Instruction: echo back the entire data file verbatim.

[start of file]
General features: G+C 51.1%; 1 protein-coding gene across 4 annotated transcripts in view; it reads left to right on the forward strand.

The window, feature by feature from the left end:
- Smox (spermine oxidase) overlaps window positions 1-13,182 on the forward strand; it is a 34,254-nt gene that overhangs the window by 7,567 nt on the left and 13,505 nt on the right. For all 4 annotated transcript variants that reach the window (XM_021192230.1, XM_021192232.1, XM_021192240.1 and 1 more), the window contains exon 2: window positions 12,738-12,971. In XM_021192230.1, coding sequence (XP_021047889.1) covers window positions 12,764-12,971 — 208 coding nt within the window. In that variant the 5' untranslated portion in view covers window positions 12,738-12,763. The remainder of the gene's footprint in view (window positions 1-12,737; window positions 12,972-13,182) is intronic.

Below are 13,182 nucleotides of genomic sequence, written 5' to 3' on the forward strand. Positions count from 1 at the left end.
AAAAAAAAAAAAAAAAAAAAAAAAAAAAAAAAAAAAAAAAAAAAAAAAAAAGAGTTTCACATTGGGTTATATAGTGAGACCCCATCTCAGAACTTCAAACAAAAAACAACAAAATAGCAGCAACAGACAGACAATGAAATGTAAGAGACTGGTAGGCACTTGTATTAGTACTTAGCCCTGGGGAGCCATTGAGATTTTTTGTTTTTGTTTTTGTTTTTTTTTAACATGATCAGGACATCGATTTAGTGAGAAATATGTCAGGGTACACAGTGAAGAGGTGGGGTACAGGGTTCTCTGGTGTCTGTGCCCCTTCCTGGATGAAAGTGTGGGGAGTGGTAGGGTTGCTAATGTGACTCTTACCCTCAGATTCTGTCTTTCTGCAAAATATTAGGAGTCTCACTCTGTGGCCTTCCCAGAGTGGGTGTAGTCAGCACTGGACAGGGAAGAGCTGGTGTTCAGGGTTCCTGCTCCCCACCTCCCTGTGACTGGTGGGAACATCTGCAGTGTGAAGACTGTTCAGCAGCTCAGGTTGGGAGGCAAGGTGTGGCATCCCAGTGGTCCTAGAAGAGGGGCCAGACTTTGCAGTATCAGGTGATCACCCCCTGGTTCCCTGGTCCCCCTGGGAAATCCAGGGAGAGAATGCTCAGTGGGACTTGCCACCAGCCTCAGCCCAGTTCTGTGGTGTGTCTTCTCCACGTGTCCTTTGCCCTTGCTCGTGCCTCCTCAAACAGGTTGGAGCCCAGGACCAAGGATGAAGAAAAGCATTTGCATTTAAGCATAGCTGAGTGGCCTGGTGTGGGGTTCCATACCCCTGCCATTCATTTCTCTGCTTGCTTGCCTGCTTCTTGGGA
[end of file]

General features: G+C 51.1%; 1 protein-coding gene across 4 annotated transcripts in view; it reads left to right on the forward strand.

The window, feature by feature from the left end:
- Smox (spermine oxidase) overlaps window positions 1-13,182 on the forward strand; it is a 34,254-nt gene that overhangs the window by 7,567 nt on the left and 13,505 nt on the right. For all 4 annotated transcript variants that reach the window (XM_021192230.1, XM_021192232.1, XM_021192240.1 and 1 more), the window contains exon 2: window positions 12,738-12,971. In XM_021192230.1, coding sequence (XP_021047889.1) covers window positions 12,764-12,971 — 208 coding nt within the window. In that variant the 5' untranslated portion in view covers window positions 12,738-12,763. The remainder of the gene's footprint in view (window positions 1-12,737; window positions 12,972-13,182) is intronic.

Below are 13,182 nucleotides of genomic sequence, written 5' to 3' on the forward strand. Positions count from 1 at the left end.
AAAAAAAAAAAAAAAAAAAAAAAAAAAAAAAAAAAAAAAAAAAAAAAAAAAGAGTTTCACATTGGGTTATATAGTGAGACCCCATCTCAGAACTTCAAACAAAAAACAACAAAATAGCAGCAACAGACAGACAATGAAATGTAAGAGACTGGTAGGCACTTGTATTAGTACTTAGCCCTGGGGAGCCATTGAGATTTTTTGTTTTTGTTTTTGTTTTTTTTTAACATGATCAGGACATCGATTTAGTGAGAAATATGTCAGGGTACACAGTGAAGAGGTGGGGTACAGGGTTCTCTGGTGTCTGTGCCCCTTCCTGGATGAAAGTGTGGGGAGTGGTAGGGTTGCTAATGTGACTCTTACCCTCAGATTCTGTCTTTCTGCAAAATATTAGGAGTCTCACTCTGTGGCCTTCCCAGAGTGGGTGTAGTCAGCACTGGACAGGGAAGAGCTGGTGTTCAGGGTTCCTGCTCCCCACCTCCCTGTGACTGGTGGGAACATCTGCAGTGTGAAGACTGTTCAGCAGCTCAGGTTGGGAGGCAAGGTGTGGCATCCCAGTGGTCCTAGAAGAGGGGCCAGACTTTGCAGTATCAGGTGATCACCCCCTGGTTCCCTGGTCCCCCTGGGAAATCCAGGGAGAGAATGCTCAGTGGGACTTGCCACCAGCCTCAGCCCAGTTCTGTGGTGTGTCTTCTCCACGTGTCCTTTGCCCTTGCTCGTGCCTCCTCAAACAGGTTGGAGCCCAGGACCAAGGATGAAGAAAAGCATTTGCATTTAAGCATAGCTGAGTGGCCTGGTGTGGGGTTCCATACCCCTGCCATTCATTTCTCTGCTTGCTTGCCTGCTTCTTGGGA